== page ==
Aims: The broad aims are: to develop your ability to communicate mathematics to diverse audiences and to give you a deeper appreciation of how mathematics underpins the modern world. Doing a Maths-in-Action project will teach you the art of scholarship; it will help you to acquire a variety of presentation skills and improve your scientific word-processing. Fruitful collaboration is a valuable experience and you will have the opportunity to work cooperatively on a public oral presentation.
Content: The Maths-in-Action Projects will show how some of the mathematics you have learnt at Warwick affects contemporary life and technology. Themes for 2017/18 are:
Theme 1: Mathematics of Bitcoin
Theme 2: Mathematics of Traffic
Theme 3: Quantum Computing
Theme 4: Mathematics of Weather and Climate
Theme 5: Biological synchronisation: flocking, swarming, and schooling
Theme 6: The Human Cell
Theme 7: Optimal Vaccination
Theme 8: Mathematics of Evolution
Important! Each theme will be restricted to at a limited number of takers on a first come first served bases. Given the number of projects, most students are able to a project of their choice. Still, the earlier you register, the greater your chance of getting your chosen topic.
Support: The main support for the Maths-in-Action projects are:
- The Maths-in-Action Resources page describing how to get started and what to do next. It also is the main source of news and valuable information for the Maths-in-Action projects. You should consult this page frequently.
- A Project Guide containing advice on how to make good presentations and explaining the criteria that will be used in assessing your work.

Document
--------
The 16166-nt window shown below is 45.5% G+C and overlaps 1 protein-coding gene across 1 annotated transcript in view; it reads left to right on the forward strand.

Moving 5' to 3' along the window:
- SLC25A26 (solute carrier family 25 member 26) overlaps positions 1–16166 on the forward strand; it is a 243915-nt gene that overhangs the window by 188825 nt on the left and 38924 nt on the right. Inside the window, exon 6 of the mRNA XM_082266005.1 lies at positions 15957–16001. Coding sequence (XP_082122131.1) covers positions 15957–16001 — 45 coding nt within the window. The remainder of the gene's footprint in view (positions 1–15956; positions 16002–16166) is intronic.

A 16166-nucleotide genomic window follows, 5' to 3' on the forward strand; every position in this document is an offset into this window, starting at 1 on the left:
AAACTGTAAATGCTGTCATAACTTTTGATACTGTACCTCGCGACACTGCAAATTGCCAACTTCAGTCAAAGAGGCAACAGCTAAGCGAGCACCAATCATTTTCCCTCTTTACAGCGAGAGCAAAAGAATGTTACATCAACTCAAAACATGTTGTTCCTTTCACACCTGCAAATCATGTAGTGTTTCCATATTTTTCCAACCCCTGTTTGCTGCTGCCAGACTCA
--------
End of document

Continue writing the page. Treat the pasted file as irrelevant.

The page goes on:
- A Theme Guide describing each approved theme, defining the brief and listing some source materials.
(Both guides are available on on the Maths-in-Action Resources page.)
In addition to the above:
- The organisers hold two open meetings for all Maths-in-Action project students in Term 1. At the meeting in Week 3 the organisers will discuss project details, offer advice and answer any questions. The meeting in Week 10 is primarily devoted to discussing progress reports and draft posters, but it is also a further opportunity to ask questions.
- Maths-in-Action projects are not supervised the way R-projects are. The organisers do not generally meet with students to discuss technical details of the projects. However, on occasion the organiser can discuss projects and offer advice on an individual basis. Send an email to the module organisers to start the discussion or to arrange an appointment.
Assessment: The Maths-in-Action Projects are assessed on:
- Scholarly Report (40% of the module credit).
- Popular Article (10% of the module credit).
- Presentation (20% of the module credit).
- Viva on your Scholarly Report and Popular Article (20% of the module credit).
- Progress Report (5% of the module credit).
- Peer Assessment (5% of the module credit).
MiA Project Important Dates: The submission deadlines below are strict and marks will be deducted for late submissions!Further information about various submissions and meetings (including possibly additional open meetings) will be posted on the News Items on the Maths-in-Action Resources page. You should check it regularly.